ACL rupture


The abbreviation 'ACL' refers to the anterior cruciate ligament in the knee. The ACL performs an important function in the knee joint by restricting mobility and giving stability to the joint. The majority of injuries to the anterior cruciate ligament are sustained during sports.


There is a common misconception that all ACL injuries are as a result of direct injury to the knee via physical contact with another player (such as during a tackle or other collision) or with a hard surface. Around 20% of ACL injuries are caused this way, but the remaining 80% are classified as 'non-contact' injuries.  The sports and activities most likely to cause ACL injuries include:

  • Basketball / netball.
  • Dancing / gymnastics.
  • Football / touch football / rugby / soccer.
  • Hockey.
  • Skiing.
  • Tennis.
  • Volleyball.

ACL injuries more commonly result from the following two scenarios;

  • Stopping or changing direction (or slowing) very suddenly while running.
  • Jumping and landing badly.

Women are in fact more prone to sustaining ACL injuries during sport. No one cause has been identified by medical science, but it is thought to be connected to a few differences between male and female hip and leg anatomy and muscle strength, and possibly other factors, such as the female hormone oestrogen causing ligaments to loosen.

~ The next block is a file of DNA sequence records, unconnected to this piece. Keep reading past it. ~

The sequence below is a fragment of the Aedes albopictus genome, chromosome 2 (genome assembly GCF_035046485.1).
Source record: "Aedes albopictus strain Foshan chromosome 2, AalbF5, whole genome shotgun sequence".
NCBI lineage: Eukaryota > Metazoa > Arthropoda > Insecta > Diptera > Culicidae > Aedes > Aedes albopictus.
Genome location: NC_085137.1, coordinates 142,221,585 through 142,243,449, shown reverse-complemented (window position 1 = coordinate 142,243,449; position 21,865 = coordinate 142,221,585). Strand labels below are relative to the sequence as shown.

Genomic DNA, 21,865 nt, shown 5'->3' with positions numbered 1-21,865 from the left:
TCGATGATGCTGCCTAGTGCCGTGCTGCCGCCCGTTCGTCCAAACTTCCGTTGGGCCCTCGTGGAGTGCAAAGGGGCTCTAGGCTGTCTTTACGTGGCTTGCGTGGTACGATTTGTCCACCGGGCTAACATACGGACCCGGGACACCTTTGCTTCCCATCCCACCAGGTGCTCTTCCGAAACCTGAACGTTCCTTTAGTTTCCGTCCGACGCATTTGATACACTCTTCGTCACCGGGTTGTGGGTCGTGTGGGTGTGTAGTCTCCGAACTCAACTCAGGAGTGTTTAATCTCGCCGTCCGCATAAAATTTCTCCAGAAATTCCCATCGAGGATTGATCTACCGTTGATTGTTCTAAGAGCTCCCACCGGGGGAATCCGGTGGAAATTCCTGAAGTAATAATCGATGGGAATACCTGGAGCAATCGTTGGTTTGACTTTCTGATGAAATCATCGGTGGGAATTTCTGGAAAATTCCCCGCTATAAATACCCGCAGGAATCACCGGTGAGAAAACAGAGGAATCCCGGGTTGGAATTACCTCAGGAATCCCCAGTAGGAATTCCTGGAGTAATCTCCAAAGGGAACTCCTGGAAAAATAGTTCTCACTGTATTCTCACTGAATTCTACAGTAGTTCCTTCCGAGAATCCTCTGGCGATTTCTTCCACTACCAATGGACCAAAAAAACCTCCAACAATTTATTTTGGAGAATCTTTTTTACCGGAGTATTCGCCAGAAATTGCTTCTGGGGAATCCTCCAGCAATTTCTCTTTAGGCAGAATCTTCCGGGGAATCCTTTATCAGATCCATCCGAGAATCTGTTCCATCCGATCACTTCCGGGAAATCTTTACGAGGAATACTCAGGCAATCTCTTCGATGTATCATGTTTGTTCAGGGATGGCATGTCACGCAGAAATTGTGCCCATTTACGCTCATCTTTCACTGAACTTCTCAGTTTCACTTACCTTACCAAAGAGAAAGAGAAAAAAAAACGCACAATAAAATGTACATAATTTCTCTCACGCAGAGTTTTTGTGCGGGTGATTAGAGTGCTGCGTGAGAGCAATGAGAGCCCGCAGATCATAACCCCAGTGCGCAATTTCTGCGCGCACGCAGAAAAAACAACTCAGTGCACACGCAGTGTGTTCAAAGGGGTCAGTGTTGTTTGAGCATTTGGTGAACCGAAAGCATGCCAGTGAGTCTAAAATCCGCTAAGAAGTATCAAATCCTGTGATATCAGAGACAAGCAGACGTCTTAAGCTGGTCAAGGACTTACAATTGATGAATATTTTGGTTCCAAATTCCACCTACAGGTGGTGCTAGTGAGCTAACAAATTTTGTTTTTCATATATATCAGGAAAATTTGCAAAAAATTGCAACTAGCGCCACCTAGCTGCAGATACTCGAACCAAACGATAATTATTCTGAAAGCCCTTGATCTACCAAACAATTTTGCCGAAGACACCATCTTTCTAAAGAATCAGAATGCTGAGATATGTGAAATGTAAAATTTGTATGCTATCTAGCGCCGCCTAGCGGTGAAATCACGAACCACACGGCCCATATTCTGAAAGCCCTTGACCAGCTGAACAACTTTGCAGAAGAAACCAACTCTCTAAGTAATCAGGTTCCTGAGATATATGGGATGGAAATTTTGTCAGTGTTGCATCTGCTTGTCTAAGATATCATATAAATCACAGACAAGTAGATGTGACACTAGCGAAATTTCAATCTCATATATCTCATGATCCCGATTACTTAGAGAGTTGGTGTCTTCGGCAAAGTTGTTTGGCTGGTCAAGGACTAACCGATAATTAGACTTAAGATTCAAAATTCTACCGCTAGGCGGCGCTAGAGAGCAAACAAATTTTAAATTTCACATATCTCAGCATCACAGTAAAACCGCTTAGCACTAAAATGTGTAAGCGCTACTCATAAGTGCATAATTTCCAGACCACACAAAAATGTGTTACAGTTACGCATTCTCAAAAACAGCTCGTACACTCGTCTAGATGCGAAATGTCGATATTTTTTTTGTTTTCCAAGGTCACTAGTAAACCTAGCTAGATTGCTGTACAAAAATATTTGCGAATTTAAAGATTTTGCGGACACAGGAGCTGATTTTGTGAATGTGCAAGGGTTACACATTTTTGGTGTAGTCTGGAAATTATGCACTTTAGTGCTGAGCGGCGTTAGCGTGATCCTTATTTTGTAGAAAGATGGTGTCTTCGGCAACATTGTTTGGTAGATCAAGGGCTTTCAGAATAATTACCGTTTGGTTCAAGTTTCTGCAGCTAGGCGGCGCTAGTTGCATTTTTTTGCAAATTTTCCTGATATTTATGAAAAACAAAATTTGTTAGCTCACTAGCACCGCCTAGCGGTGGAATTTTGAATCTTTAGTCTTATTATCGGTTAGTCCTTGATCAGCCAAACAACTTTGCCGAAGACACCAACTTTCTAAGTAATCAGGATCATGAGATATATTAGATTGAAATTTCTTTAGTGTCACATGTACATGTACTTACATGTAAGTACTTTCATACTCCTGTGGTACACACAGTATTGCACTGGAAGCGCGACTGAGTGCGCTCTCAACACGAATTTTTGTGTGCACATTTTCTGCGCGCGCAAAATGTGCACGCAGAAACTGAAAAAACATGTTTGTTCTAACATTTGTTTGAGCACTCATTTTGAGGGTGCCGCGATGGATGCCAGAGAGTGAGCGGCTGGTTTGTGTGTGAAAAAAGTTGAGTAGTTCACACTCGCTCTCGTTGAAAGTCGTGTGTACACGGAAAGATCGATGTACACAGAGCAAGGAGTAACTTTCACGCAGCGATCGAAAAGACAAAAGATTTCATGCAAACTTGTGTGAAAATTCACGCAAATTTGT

The following symptoms may indicate an ACL injury:

When injury occurs:

  • Knee gives way.
  • Popping sound from knee.

After the injury:

  • Hard or uncomfortable to walk.
  • Pain / tenderness.
  • Restricted range of motion.
  • Swelling.

In some cases, the pain and/or swelling diminishes within 24-48 hours even where an ACL injury has occurred. It is not advisable to play any sport until the ACL has been assessed, as the knee will possibly still be unstable and greater damage may be caused to the knee joint.

Tests / Diagnosis

In most cases a physical examination and comparison of the affected knee with the unaffected knee will allow a preliminary diagnosis. An x-ray will not be able to detect any damage to the ACL, but will show if there are any broken bones. An MRI scan can detect ACL damage.


In cases where the ACL has been damaged or torn, it can only be corrected via an ACL reconstruction. In cases where the patient does not play high ACL risk sports or does not plan to continue, surgery may not be necessary, however only relatively moderate levels of physical activity will be possible. There are a range of non-surgical treatments available in these cases.

Related Information

ACL reconstruction